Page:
Plan to restrict Scottish land ownership
Companies would not be allowed to own land in Scotland unless they are registered within the European Union, under government proposals.
Scottish ministers are also considering extending such a restriction to trusts and partnerships, as part of proposed "radical" land reforms.
The government said Scotland's land should benefit "the many, not the few".
But landowners said they now faced the threat of being forced to sell off land, under the proposals.
First Minister Nicola Sturgeon has already announced her intention to bring forward measures allowing ministers to take action against landlords seen as a "barrier to sustainable development".
And she earlier outlined moves to scrap tax breaks for shooting and deerstalking estates, as part of a proposed Land Reform Bill.
As the Scottish government asked for public views on its plans, it said restricting ownership to EU companies, trusts and partnerships would end the current situation where communities and others find it difficult to trace their local landowners.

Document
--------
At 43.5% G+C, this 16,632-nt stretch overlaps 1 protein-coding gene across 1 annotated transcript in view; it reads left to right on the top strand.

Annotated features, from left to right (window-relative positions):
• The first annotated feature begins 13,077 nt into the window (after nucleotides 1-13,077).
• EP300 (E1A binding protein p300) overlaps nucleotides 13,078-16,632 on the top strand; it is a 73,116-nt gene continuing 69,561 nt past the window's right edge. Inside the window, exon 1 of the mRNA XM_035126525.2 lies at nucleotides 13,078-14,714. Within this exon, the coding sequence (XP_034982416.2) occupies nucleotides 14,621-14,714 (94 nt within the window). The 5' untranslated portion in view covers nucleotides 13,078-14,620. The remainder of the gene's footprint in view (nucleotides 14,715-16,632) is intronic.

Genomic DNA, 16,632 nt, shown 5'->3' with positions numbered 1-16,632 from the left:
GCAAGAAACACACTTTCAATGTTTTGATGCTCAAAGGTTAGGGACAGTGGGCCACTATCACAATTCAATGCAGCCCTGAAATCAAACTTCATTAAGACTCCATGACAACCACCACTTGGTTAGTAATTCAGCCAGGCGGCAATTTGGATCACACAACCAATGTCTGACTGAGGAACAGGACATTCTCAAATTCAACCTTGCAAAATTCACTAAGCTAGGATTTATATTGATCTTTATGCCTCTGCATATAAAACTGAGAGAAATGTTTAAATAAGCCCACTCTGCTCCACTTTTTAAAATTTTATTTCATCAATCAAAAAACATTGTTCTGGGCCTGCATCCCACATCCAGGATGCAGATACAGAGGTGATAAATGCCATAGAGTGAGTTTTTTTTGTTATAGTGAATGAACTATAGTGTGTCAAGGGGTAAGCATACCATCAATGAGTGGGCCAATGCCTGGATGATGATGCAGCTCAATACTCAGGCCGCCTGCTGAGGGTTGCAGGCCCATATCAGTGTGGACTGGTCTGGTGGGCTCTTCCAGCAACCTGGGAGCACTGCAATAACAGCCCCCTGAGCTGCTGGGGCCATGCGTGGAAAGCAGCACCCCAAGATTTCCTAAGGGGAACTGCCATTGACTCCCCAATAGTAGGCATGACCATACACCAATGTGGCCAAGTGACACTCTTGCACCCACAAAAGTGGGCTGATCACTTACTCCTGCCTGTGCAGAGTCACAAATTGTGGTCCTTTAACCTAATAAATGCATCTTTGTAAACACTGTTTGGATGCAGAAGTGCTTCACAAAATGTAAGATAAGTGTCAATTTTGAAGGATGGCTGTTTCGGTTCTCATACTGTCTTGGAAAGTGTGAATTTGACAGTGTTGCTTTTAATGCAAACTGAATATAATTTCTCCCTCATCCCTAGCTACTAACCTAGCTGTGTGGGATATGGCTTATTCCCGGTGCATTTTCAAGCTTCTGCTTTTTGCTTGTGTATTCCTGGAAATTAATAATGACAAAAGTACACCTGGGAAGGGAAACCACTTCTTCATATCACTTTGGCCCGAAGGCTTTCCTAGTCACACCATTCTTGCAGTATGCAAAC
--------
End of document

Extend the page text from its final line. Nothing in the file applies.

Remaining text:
The restrictions would not apply to individuals from other parts of the world who want to buy Scottish land.
Environment Minister Aileen McLeod, said: "The Scottish government's vision is for a strong relationship between the people of Scotland and the land of Scotland, where ownership and use of the land delivers greater public benefits through a democratically accountable and transparent system of land rights that promotes fairness and social justice, environmental sustainability and economic prosperity.
"I am keen to see a fairer and more equitable, distribution of land in Scotland where communities and individuals can own and use land to realise their potential. Scotland's land must be an asset that benefits the many, not the few."
Labour has backed the government's land reform proposals, but the Conservatives have branded them, "a Big Brother-style land grab."
And Scottish Land and Estates, which speaks for private landowners, said it was dismayed over a lack of clarity in the government's plans.
David Johnstone, chairman of the organisation, said: "We believe the government's desire to make rural Scotland more prosperous would be better served by viewing private landowners and land based businesses as part of the solution.
"Instead, we are now faced with the threat of landowners being forced to sell land if they are regarded as being a barrier to sustainable development."
He added: "Taken in the round, all these proposals have the potential to deliver a serious blow to land-based businesses of all types and sizes and we do not think that is in the interests of rural Scotland."